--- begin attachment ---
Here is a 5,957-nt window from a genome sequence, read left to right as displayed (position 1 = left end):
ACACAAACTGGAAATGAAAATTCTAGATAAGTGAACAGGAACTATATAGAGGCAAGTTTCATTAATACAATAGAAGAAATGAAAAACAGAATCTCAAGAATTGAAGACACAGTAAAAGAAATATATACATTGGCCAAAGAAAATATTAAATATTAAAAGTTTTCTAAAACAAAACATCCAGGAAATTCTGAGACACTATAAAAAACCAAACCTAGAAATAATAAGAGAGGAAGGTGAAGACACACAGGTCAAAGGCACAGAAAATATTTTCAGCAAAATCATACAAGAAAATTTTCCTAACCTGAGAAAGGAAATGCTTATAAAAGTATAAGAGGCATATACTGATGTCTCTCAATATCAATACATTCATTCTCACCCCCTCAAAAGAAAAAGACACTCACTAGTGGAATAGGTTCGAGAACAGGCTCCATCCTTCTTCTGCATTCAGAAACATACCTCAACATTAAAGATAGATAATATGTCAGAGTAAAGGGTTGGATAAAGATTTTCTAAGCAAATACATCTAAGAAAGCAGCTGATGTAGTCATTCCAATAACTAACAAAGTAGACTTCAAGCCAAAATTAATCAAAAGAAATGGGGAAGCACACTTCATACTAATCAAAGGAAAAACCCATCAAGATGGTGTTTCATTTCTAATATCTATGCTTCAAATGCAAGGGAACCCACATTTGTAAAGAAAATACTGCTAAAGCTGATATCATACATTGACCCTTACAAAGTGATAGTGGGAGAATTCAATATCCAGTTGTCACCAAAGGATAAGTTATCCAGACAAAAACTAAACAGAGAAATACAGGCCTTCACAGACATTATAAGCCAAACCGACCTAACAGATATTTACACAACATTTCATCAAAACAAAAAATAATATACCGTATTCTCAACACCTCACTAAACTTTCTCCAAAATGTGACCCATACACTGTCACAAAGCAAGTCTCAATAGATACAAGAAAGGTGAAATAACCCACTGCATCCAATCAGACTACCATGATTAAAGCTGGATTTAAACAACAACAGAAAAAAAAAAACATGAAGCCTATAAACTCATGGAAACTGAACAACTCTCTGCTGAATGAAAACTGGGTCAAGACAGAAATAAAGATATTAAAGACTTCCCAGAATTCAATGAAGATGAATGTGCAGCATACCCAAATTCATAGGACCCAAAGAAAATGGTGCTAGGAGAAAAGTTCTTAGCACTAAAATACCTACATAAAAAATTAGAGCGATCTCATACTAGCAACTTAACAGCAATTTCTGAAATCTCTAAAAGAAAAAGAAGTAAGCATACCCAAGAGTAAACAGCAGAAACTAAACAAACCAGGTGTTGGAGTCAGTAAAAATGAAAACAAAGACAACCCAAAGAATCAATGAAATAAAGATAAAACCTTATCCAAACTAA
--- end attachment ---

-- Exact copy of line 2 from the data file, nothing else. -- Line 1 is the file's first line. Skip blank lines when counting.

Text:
ACACAAACTGGAAATGAAAATTCTAGATAAGTGAACAGGAACTATATAGAGGCAAGTTTCATTAATACAATAGAAGAAATGAAAAACAGAATCTCAAGAATTGAAGACACAGTAAAAGAAATATATACATTGGCCAAAGAAAATATTAAATATTAAAAGTTTTCTAAAACAAAACATCCAGGAAATTCTGAGACACTATAAAAAACCAAACCTAGAAATAATAAGAGAGGAAGGTGAAGACACACAGGTCAAAGGCACAGAAAATATTTTCAGCAAAATCATACAAGAAAATTTTCCTAACCTGAGAAAGGAAATGCTTATAAAAGTATAAGAGGCATATACTGATGTCTCTCAATATCAATACATTCATTCTCACCCCCTCAAAAGAAAAAGACACTCACTAGTGGAATAGGTTCGAGAACAGGCTCCATCCTTCTTCTGCATTCAGAAACATACCTCAACATTAAAGATAGATAATATGTCAGAGTAAAGGGTTGGATAAAGATTTTCTAAGCAAATACATCTAAGAAAGCAGCTGATGTAGTCATTCCAATAACTAACAAAGTAGACTTCAAGCCAAAATTAATCAAAAGAAATGGGGAAGCACACTTCATACTAATCAAAGGAAAAACCCATCAAGATGGTGTTTCATTTCTAATATCTATGCTTCAAATGCAAGGGAACCCACATTTGTAAAGAAAATACTGCTAAAGCTGATATCATACATTGACCCTTACAAAGTGATAGTGGGAGAATTCAATATCCAGTTGTCACCAAAGGATAAGTTATCCAGACAAAAACTAAACAGAGAAATACAGGCCTTCACAGACATTATAAGCCAAACCGACCTAACAGATATTTACACAACATTTCATCAAAACAAAAAATAATATACCGTATTCTCAACACCTCACTAAACTTTCTCCAAAATGTGACCCATACACTGTCACAAAGCAAGTCTCAATAGATACAAGAAAGGTGAAATAACCCACTGCATCCAATCAGACTACCATGATTAAAGCTGGATTTAAACAACAACAGAAAAAAAAAAACATGAAGCCTATAAACTCATGGAAACTGAACAACTCTCTGCTGAATGAAAACTGGGTCAAGACAGAAATAAAGATATTAAAGACTTCCCAGAATTCAATGAAGATGAATGTGCAGCATACCCAAATTCATAGGACCCAAAGAAAATGGTGCTAGGAGAAAAGTTCTTAGCACTAAAATACCTACATAAAAAATTAGAGCGATCTCATACTAGCAACTTAACAGCAATTTCTGAAATCTCTAAAAGAAAAAGAAGTAAGCATACCCAAGAGTAAACAGCAGAAACTAAACAAACCAGGTGTTGGAGTCAGTAAAAATGAAAACAAAGACAACCCAAAGAATCAATGAAATAAAGATAAAACCTTATCCAAACTAA